P

F

R

P

F

3

92.39

81.75

86.74

87.27

85.7

86.47

92.39

81.75

86.74

92.17

85.65

88.79

4

92.24

83.84

87.84

87.72

88.63

88.17

92.24

83.84

87.84

92.44

88.05

90.19

5

92.17

85.15

88.52

86.08

87.73

86.89

92.17

85.15

88.52

92.71

90.03

91.35

6

91.91

85.84

88.77

88

90.55

89.26

91.91

85.84

88.77

92.59

90.54

91.55

7

91.66

86.15

88.82

87.03

89.75

88.37

91.66

86.15

88.82

92.51

91.13

91.81

8

91.6

86.46

88.96

87.58

91

89.26

91.6

86.46

88.96

92.64

91.69

92.16

9

91.6

86.56

89.01

87.43

90.89

89.13

91.6

86.56

89.01

92.49

91.86

92.17

10

91.58

86.96

89.21

86.52

90.43

88.43

91.58

86.96

89.21

92.34

92.01

92.18

11

91.38

87.01

89.15

87.11

90.98

89

91.38

87.01

89.15

92.29

92.08

92.18

12

89.8

85.62

87.66

86.63

90.59

88.56

89.8

85.62

87.66

92.24

92.12

92.18

13

91.28

86.85

89.01

86.95

91.17

89.01

91.28

86.85

89.01

92.23

92.27

92.25

14

91.05

87.13

89.05

85.76

90.24

87.94

91.05

87.13

89.05

92.24

92.38

92.31

15

90.99

87.18

89.04

85.82

90.34

88.02

90.99

87.18

89.04

92.1

92.32

92.2

16

91

86.99

88.95

86.42

90.98

88.64

91

86.99

88.95

92.24

92.41

92.32

17

91.22

87.28

89.21

85.42

89.73

87.52

91.22

87.28

89.21

92.11

92.45

92.27

18

91.16

87.13

89.1

87.29

91.84

89.51

91.16

87.13

89.1

92.18

92.43

92.3

19

91.04

87.2

89.08

85.91

90.07

87.94

91.04

87.2

89.08

92.15

92.46

92.3

20

91.15

87.19

89.12

86.73

91.16

88.89

91.15

87.19

89.12

92.1

92.48

92.29

21

90.88

87.48

89.14

86.1

90.19

88.1

90.88

87.48

89.14

92.07

92.47

92.27

22

91.1

87.41

89.21

86.37

90.6

88.44

91.1

87.41

89.21

92.12

92.35

92.24

23

91.4

87.12

89.2

85.55

89.7

87.58

91.4

87.12

89.2

92.03

92.44

92.24

24

90.93

87.38

89.12

85.3

89.87

87.53

90.93

87.38

89.12

92.1

92.44

92.27

25

89.09

84.64

86.8

87.21

91.82

89.46

89.09

84.64

86.8

92

92.48

92.24

26

91.2

87.33

89.22

86.79

91.42

89.04

91.2

87.33

89.22

92.07

92.45

92.26

27

86.63

90.59

88.56

89.45

91.78

90.6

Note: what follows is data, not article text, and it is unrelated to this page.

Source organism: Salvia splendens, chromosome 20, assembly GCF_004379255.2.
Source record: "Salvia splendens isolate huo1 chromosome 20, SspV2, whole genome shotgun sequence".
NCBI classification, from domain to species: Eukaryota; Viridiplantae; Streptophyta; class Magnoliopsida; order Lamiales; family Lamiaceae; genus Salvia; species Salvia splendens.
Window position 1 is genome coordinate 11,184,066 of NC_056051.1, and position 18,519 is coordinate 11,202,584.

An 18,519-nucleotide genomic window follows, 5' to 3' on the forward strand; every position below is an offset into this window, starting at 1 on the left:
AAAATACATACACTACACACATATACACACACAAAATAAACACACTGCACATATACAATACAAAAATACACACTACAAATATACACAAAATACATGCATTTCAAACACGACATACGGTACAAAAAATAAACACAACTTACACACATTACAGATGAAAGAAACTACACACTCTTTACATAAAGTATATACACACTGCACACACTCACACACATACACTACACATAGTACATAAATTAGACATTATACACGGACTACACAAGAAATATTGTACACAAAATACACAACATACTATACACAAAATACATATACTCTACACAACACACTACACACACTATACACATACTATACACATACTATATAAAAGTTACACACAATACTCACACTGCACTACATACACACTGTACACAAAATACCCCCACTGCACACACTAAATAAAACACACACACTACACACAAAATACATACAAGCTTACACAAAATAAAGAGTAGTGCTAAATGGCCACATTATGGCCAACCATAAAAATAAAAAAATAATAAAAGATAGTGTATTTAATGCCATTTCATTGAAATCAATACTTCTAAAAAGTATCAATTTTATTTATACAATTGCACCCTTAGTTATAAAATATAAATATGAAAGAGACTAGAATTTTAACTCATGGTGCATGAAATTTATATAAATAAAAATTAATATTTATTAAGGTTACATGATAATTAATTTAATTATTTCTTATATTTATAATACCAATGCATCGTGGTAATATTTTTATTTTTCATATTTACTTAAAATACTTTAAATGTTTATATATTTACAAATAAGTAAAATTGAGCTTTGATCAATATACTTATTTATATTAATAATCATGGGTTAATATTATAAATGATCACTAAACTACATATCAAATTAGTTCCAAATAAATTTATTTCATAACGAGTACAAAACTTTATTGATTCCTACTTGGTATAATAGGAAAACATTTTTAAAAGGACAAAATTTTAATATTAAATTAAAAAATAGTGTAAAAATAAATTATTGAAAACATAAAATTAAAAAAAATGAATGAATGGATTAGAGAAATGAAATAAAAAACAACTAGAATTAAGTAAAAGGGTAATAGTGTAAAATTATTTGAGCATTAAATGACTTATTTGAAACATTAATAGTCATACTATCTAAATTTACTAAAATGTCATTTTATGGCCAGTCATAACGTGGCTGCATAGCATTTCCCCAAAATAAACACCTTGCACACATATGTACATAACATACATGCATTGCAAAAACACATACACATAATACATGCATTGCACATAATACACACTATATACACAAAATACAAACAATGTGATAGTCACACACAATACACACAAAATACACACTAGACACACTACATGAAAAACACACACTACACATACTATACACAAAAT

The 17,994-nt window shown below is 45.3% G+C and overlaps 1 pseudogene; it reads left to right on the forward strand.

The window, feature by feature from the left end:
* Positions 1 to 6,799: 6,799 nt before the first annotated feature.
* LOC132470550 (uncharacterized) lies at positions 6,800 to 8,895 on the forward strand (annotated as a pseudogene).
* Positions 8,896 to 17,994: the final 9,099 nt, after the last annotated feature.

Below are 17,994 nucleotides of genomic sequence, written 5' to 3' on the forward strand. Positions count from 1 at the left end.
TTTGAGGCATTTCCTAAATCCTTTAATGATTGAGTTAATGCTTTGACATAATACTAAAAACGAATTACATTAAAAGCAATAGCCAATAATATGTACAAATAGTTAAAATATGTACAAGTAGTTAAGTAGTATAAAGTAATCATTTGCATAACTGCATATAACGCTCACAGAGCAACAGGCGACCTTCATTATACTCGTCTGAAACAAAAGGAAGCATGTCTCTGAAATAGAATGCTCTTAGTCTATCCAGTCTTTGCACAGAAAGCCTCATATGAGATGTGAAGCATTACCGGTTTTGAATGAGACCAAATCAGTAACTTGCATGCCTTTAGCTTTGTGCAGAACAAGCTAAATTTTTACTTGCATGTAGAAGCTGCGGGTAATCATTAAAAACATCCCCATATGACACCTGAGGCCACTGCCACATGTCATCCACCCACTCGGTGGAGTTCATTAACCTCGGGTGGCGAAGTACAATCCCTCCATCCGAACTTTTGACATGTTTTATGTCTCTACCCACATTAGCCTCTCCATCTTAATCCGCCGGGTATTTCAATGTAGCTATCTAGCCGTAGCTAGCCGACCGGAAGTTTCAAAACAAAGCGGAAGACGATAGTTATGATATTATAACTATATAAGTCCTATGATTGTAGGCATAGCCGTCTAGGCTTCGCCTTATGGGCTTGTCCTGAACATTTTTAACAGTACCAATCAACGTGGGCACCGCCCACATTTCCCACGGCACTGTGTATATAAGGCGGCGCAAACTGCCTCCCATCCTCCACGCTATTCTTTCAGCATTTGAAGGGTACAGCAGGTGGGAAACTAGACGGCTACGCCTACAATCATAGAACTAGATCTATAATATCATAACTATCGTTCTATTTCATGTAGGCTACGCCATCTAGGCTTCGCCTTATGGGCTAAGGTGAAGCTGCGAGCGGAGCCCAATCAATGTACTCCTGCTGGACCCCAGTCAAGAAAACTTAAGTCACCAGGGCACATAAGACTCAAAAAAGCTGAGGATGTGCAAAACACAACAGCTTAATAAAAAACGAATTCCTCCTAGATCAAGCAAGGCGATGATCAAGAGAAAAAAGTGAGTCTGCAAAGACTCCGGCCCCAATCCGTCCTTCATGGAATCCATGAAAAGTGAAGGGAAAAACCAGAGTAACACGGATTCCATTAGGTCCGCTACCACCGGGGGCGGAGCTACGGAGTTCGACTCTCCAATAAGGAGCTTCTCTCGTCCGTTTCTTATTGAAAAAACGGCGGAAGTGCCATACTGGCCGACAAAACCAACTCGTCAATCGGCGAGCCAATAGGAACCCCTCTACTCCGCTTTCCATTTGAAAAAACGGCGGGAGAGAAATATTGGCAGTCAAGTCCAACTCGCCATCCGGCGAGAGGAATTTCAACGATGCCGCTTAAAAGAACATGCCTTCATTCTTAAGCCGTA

93.44

87.57

90.41

90.94

92.3

91.62

28

86.95

91.17

89.01

89.38

92.03

90.69

93.73

87.15

90.32

94.99

89.39

92.1

29

85.76

90.24

87.94

89.4

91.84

90.6

93.6

87.12

90.24

94.96

90.56

92.71

30

85.82

90.34

88.02

85.04

87.15

86.08

93.66

87.1

90.26

94.37

91.35

92.84

31

86.42

90.98

88.64

88.49

90.89

89.67

93.52

87.1

90.2

94.43

91.22

92.8

32

85.42

89.73

87.52

89.3

91.83

90.55

94.24

86.48

90.19

93.77

90.02

91.86

33

87.29

91.84

89.51

80.55

82.29

81.41

93.98

86.68

90.18

93.84

90.54

92.16

34

85.91

90.07

87.94

89.76

85.5

87.54

91.66

82.94

87.08

93.77

90.66

92.19

35

86.73

91.16

88.89

89.66

87.29

88.46

93.64

86.42

89.89

93.71

90.86

92.26

Performance of different undersampling methods on ConLL : S1 (Random Under sampling), S2 (Random undersampling considering individual sentences), S3 (proposed method without considering individual sentences), S4 (proposed method) per Desired IRs (DIR) in terms of Recall (R), Precision (P), and F Score (F). The bold values show the best result of each individual method

Table 6

Baselines performances on different test data

 

JNLPBA

CoNLL

 

R

P

F

OIR

R

P

F

OIR

Baseline on development data

68.44

67.85

68.14

86.43

90.77

88.54

Base line on test data

69.65

69.5

69.57

88.32

90.91

89.60

Best of S1 on development data

72.37

66.66

69.4

23

87.29

91.84

89.51

33

Best of S1 on test data

73.57

67.85

70.59

87.86

92.79

90.26

Best of S2 on development data

75.75

65.78

70.41

7

89.38

92.03

90.69

28

Best of S2 on test data

76.91

67.74

72.03

91.42

92.53

91.97

Best of S3 on development data

69.63

74.72

72.09

11

93.44

87.57

90.41

27

Best of S3 on test data

70.75

75.28

72.94

93.78

90.83

92.28

Best of S4 on development data

71.36

76.42

73.8

21

94.37

91.35

92.84

30

Best of S4 on test data

72.13

75.89

73.96

94.62

92.75

93.68